Microsoft reports revenue declines but beats Wall Street estimates

Microsoft reported revenues for its first fiscal quarter today were down 14 percent at $12.92 billion, but the company still beat Wall Street estimates.

Net income was $3.57 billion, or 40 cents a share. Analysts had expected 32 cents a share, and the stock is up today. Revenues from yesterday’s launch of the Windows 7 operating system will be recorded in the second fiscal quarter, which closes on Dec.31. While business demand was weak in the quarter, consumer demand was good. The overall PC business grew zero to 2 percent compared to a year ago, the company estimated.

Going forward, Microsoft predicted that its Windows sales would be in line with PC industry growth, which should be higher because of Windows 7. Emerging markets will grow at double digits, while Microsoft’s business division is expected to lag behind the PC market. The big variable is how soon businesses start buying computers again.

This quarter might have been hurt by both the recession and delays in purchases in anticipation of the Windows 7 launch. Windows revenues fell 37 percent to $2.6 billion, while Microsoft’s business division revenue was also down significantly from a year ago. The company predicts consumer spending will be strong as a result of the Windows 7 launch, while businesses are likely to start spending money next year as they upgrade to Windows 7.

“Into next year, we expect to see businesses start spending again,” said Chris Liddell, chief financial officer, on a conference call this morning. “We are reasonably cautious about the business cycle. We think it will begin next year and stretch over a couple of years. How quickly that will happen, we won’t speculate yet.”

One worry for Microsoft is that consumers have been opting for netbooks, the low-end web-surfing computers that are cheaper and smaller than laptops. Some are using cheaper versions of Windows, but many are using versions of the Linux operating system.

Servers and Tools division revenues were flat at $3.4 billion. The Entertainment and Devices group was also flat compared to last year, with revenue of $1.9 billion. Microsoft sold 2.1 million Xbox 360 game consoles in the quarter, bringing the total to 34 million consoles sold. Revenues for the full fiscal year are expected to be flat for the Entertainment and Devices division, which also includes Zune portable sales.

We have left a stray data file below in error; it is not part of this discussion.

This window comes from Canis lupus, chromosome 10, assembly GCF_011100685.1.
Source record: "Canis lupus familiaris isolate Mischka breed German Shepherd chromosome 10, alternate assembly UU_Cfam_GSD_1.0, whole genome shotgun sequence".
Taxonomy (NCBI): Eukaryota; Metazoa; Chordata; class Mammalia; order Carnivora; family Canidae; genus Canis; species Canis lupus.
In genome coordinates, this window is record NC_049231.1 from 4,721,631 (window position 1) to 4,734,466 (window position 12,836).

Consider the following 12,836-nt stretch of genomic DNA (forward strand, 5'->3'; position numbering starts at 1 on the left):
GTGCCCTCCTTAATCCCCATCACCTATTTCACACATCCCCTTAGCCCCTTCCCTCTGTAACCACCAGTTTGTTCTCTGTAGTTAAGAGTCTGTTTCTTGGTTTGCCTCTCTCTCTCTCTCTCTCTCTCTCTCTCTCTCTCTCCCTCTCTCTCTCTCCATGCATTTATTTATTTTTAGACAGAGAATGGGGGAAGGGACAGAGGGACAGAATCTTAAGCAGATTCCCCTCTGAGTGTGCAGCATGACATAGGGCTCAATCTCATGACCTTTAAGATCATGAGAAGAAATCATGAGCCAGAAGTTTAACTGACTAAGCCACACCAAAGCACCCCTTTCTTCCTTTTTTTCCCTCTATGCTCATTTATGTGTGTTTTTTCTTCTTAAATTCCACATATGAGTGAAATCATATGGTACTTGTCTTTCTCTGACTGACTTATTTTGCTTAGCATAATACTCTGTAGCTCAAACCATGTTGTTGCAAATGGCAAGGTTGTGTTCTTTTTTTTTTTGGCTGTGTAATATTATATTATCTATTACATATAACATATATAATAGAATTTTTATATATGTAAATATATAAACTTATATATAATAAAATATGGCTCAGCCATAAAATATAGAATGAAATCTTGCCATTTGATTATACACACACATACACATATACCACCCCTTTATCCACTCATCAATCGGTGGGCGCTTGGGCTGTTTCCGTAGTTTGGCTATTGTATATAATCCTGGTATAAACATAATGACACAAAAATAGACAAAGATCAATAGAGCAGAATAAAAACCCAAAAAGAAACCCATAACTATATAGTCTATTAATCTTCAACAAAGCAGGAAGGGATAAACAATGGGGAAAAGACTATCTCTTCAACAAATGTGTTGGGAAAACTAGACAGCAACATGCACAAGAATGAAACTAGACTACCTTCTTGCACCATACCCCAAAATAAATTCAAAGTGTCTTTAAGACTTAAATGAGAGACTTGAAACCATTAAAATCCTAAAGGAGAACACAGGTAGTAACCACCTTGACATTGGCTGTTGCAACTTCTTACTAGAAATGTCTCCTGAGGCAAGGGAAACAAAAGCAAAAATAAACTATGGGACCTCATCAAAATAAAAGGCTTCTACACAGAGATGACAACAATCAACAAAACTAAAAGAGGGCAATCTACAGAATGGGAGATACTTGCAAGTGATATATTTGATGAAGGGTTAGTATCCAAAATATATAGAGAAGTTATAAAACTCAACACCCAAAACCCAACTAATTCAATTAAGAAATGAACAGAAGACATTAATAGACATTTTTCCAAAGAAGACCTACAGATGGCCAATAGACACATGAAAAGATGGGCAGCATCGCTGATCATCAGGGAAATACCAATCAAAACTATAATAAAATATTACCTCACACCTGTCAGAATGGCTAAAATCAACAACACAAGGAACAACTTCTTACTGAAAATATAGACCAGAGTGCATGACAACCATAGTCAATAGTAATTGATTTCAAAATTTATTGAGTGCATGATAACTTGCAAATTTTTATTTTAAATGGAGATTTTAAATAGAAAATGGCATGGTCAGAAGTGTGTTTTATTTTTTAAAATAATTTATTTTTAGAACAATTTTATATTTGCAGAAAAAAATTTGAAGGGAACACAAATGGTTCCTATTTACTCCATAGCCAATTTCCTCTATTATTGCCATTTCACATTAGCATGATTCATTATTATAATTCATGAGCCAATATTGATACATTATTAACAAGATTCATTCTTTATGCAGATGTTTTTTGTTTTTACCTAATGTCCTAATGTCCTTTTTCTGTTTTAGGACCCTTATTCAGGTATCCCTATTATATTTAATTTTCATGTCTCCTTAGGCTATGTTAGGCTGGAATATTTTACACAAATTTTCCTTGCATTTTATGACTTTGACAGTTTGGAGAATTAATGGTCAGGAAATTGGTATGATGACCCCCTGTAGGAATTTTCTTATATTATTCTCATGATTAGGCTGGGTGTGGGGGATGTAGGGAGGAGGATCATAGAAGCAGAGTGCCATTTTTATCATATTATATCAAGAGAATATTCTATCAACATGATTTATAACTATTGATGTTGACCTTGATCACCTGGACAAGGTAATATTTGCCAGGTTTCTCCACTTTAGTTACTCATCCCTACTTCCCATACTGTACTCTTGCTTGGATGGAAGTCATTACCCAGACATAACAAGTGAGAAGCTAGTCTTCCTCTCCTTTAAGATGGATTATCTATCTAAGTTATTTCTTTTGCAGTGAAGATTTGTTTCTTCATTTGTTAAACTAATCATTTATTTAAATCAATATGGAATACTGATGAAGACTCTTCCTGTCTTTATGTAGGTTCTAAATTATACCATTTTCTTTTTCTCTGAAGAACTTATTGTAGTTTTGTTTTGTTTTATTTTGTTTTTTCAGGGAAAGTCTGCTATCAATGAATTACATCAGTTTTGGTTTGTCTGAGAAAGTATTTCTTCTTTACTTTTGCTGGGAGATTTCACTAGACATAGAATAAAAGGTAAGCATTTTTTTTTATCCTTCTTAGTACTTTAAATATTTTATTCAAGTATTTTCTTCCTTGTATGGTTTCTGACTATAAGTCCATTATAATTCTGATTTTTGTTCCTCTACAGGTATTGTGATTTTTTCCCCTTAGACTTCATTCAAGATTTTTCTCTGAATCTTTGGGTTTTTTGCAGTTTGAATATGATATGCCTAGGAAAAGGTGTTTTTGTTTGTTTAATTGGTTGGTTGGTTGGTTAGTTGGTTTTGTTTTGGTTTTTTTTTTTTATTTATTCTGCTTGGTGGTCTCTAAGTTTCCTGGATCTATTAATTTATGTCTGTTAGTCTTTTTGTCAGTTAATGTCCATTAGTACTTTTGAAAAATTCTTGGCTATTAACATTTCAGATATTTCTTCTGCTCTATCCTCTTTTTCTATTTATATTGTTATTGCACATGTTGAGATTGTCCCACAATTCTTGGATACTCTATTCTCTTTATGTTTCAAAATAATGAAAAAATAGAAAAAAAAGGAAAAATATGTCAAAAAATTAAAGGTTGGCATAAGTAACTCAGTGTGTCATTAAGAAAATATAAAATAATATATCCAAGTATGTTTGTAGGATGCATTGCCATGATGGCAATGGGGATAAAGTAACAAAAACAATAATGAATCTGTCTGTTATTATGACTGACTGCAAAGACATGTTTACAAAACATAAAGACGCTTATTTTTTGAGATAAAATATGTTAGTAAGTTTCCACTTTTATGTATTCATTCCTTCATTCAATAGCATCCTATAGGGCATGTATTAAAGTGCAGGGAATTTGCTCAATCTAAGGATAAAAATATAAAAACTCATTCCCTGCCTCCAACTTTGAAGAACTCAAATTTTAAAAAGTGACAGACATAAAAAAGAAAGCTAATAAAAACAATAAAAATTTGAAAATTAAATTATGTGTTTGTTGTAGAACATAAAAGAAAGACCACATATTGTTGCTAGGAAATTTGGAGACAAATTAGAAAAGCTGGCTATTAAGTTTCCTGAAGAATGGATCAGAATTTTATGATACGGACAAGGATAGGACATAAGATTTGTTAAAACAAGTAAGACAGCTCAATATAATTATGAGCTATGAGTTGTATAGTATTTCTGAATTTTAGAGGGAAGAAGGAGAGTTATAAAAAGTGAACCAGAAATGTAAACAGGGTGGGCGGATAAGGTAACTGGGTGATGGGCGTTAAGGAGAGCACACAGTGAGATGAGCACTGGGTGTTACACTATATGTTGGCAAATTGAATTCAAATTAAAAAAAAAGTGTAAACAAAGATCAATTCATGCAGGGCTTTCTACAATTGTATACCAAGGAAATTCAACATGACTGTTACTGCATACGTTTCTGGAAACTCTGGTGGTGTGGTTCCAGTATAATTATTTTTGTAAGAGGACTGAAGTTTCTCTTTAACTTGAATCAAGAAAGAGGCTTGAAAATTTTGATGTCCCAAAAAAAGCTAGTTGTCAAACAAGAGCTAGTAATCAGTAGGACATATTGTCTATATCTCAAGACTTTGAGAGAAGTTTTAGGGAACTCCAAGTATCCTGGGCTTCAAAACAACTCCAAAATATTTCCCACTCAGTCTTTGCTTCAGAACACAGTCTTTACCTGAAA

Xbox 360 hardware revenue was hurt in part because of a $100 price cut, but the company had a $100 million increase in game revenue, thanks to sales of Halo 3: ODST, which was the No. 1 game in September. Profits in the division were nearly double year over year at $312 million, helped by a 50 percent growth in Xbox Live revenues. Microsoft said it has sold 8.7 games for every console, the highest in the industry.

Microsoft’s online division lost money, with a loss of $480 million on revenue of just $490 million. The company is investing heavily in its Bing search engine, which launched in June and has gained market share steadily. Search ads from Bing were up slightly, but online ad revenues were down 3 percent.

Microsoft said it expects to spend about $26.2 billion in the full fiscal year ending June 30, 2010, down from its earlier estimate of $26.5 billion a year earlier. Liddell said the company is cautious about spending because of the uncertain nature of the economic rebound.

Microsoft ended the September quarter with $36.7 billion in cash and short term investments.

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